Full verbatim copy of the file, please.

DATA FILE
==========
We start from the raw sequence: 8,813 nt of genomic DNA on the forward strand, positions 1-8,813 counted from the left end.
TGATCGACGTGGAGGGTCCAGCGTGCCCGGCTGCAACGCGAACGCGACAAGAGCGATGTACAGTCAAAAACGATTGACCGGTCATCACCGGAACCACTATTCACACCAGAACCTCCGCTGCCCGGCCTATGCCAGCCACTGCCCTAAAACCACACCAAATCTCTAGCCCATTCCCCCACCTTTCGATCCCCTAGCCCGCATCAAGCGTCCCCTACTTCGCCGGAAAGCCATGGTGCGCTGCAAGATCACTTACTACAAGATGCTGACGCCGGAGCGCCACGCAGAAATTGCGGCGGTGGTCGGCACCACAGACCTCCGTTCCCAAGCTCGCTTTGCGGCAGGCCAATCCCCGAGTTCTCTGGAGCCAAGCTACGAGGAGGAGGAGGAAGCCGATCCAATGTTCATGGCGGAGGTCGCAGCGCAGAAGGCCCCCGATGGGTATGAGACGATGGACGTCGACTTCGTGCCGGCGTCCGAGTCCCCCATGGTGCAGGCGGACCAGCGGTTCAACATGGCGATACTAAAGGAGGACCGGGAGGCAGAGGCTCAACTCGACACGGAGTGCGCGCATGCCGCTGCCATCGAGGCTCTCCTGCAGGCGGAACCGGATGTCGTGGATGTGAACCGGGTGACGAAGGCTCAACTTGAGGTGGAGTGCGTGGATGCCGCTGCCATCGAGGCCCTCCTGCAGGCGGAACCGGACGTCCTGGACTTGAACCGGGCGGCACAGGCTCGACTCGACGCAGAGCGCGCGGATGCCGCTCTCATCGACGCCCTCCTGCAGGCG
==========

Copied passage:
We start from the raw sequence: 8,813 nt of genomic DNA on the forward strand, positions 1-8,813 counted from the left end.
TGATCGACGTGGAGGGTCCAGCGTGCCCGGCTGCAACGCGAACGCGACAAGAGCGATGTACAGTCAAAAACGATTGACCGGTCATCACCGGAACCACTATTCACACCAGAACCTCCGCTGCCCGGCCTATGCCAGCCACTGCCCTAAAACCACACCAAATCTCTAGCCCATTCCCCCACCTTTCGATCCCCTAGCCCGCATCAAGCGTCCCCTACTTCGCCGGAAAGCCATGGTGCGCTGCAAGATCACTTACTACAAGATGCTGACGCCGGAGCGCCACGCAGAAATTGCGGCGGTGGTCGGCACCACAGACCTCCGTTCCCAAGCTCGCTTTGCGGCAGGCCAATCCCCGAGTTCTCTGGAGCCAAGCTACGAGGAGGAGGAGGAAGCCGATCCAATGTTCATGGCGGAGGTCGCAGCGCAGAAGGCCCCCGATGGGTATGAGACGATGGACGTCGACTTCGTGCCGGCGTCCGAGTCCCCCATGGTGCAGGCGGACCAGCGGTTCAACATGGCGATACTAAAGGAGGACCGGGAGGCAGAGGCTCAACTCGACACGGAGTGCGCGCATGCCGCTGCCATCGAGGCTCTCCTGCAGGCGGAACCGGATGTCGTGGATGTGAACCGGGTGACGAAGGCTCAACTTGAGGTGGAGTGCGTGGATGCCGCTGCCATCGAGGCCCTCCTGCAGGCGGAACCGGACGTCCTGGACTTGAACCGGGCGGCACAGGCTCGACTCGACGCAGAGCGCGCGGATGCCGCTCTCATCGACGCCCTCCTGCAGGCG